HealthNotDiets Digest, Issue 39, 2019
October 25 - November 7, 2019
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Articles & Blogs
“Thakar also stressed the importance of patient involvement in medical innovation, not just at the point of trial and rollout but from the earliest stages of conception.She called for consumer representation at every level of medical governance, whether committee, council or board."
“In the appearance-obsessed culture we live in, raising a body-positive child takes intentional work and effort. Helping a child respect and feel confident about his or her body is no small feat, but it’s definitely possible.”
“Not everyone will love their bodies because the world makes that pretty difficult, and even if you do have positive body image it won’t be every second of every day. But accepting that we have worth and value that go beyond our bodies can hopefully stop us crumbling into tears if we don’t fit in a piece of clothing.”
“I was immediately intrigued by the notion that my body could feed itself without heavy-handed intervention, and within a few minutes of reading the [intuitive eating] article I’d made an appointment with a local intuitive eating counselor in Toronto. It turns out, though, that I’d just signed up for something much bigger than a diet tweak.”
“The erosion of truth and the rejection of expertise happened in food long before it did in other walks. People pushing restrictive diets, or selling demonised products like meat and dairy, will always try and persuade us that the authorities are lying, because that gives them space to hawk their products.”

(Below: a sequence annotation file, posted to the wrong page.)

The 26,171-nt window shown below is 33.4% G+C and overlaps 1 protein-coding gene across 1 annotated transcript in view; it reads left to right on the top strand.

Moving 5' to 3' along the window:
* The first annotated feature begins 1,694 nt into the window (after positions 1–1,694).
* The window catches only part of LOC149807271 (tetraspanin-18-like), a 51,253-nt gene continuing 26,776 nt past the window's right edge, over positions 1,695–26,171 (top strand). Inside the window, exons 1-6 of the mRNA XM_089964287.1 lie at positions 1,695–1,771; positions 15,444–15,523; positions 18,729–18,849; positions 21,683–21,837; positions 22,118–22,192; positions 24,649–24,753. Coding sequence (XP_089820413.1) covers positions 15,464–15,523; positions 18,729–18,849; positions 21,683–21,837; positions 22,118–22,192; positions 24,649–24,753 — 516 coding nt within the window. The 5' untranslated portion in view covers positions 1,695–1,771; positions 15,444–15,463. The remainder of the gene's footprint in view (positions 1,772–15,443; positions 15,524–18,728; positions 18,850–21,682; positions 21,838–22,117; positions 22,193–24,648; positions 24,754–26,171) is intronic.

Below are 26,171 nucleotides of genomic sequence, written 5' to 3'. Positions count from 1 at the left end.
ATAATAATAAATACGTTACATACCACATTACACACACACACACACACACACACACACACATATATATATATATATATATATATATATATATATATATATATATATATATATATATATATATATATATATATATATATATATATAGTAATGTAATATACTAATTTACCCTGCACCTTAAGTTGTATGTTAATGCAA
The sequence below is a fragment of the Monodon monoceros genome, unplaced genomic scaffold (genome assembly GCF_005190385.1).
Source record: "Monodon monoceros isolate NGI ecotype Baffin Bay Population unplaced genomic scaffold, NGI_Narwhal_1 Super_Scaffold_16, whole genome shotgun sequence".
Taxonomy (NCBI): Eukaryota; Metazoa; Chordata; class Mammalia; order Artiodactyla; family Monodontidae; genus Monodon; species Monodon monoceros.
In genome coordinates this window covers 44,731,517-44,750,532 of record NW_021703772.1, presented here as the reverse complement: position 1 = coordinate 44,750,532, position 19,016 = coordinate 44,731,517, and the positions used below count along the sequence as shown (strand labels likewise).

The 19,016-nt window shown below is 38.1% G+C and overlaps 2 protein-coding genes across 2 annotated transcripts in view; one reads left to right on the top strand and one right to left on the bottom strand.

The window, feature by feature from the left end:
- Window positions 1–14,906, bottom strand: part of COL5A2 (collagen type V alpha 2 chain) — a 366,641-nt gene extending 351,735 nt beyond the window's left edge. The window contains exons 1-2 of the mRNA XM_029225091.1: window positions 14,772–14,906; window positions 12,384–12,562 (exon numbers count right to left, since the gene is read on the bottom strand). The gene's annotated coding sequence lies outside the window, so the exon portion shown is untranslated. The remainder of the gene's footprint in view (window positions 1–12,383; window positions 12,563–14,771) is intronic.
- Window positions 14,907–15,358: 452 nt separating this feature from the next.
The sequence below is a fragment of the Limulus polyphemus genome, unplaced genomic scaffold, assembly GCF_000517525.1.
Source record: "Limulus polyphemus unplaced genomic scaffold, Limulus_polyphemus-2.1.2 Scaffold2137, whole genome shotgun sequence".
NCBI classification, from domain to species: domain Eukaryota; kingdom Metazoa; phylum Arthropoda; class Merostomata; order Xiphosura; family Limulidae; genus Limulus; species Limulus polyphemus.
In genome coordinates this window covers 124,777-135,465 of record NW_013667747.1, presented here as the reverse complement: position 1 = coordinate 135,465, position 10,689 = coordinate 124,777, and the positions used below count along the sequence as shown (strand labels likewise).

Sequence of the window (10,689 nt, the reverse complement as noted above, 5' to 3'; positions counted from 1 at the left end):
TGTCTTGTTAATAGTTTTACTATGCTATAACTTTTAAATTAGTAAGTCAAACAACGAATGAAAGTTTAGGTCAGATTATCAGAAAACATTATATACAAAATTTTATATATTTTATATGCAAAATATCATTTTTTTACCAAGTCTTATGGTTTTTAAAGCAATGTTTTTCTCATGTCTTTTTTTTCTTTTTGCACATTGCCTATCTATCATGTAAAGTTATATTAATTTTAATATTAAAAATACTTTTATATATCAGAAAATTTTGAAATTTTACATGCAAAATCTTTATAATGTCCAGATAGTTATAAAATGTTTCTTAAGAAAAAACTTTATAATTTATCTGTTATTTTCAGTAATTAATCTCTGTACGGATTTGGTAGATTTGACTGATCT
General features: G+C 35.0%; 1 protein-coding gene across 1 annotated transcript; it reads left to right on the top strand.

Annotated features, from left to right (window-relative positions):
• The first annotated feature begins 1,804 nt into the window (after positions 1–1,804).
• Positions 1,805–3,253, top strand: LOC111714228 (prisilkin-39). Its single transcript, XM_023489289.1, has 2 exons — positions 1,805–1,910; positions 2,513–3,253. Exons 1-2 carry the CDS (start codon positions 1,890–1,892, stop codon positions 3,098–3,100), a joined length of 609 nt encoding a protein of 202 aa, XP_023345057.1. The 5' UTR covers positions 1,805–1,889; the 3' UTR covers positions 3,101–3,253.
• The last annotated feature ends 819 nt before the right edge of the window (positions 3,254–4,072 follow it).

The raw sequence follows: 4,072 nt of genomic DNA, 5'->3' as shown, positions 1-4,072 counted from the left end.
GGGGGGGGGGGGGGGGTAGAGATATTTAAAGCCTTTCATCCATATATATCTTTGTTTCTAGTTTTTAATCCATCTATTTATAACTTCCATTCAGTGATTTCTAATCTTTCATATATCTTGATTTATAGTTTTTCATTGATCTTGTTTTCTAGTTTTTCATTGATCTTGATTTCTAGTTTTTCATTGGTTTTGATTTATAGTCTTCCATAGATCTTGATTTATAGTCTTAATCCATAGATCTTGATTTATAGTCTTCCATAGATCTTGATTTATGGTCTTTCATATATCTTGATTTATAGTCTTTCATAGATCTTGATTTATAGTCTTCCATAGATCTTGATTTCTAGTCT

“since chances are you have at least one plus-size friend or family member on your invite list, I’ve got some easy-to-follow tips so you can make sure they feel welcome around your table and in your home this [holiday season]."
“I felt a wave of relief and sudden, defiant freedom. Someone else had noticed this bizarre display, this strange performance of thin piety and virtue. For once, someone else had found it ridiculous, laughable, strange, unsettling."
On (Re)Producing The Fat Stigma You Claim To Be Fighting
by Cat Pausé
“this suggested language change is based on the idea ‘obesity’ is a disease to be cured and fat people are not a natural part of the world. This serves to reinforce stigma, rather than prevent it.”
Searching for a happy ending – the impact of the NDIS on people with rare diseases
by Angela Jackson
“more people in Australia have a rare disease than have diabetes"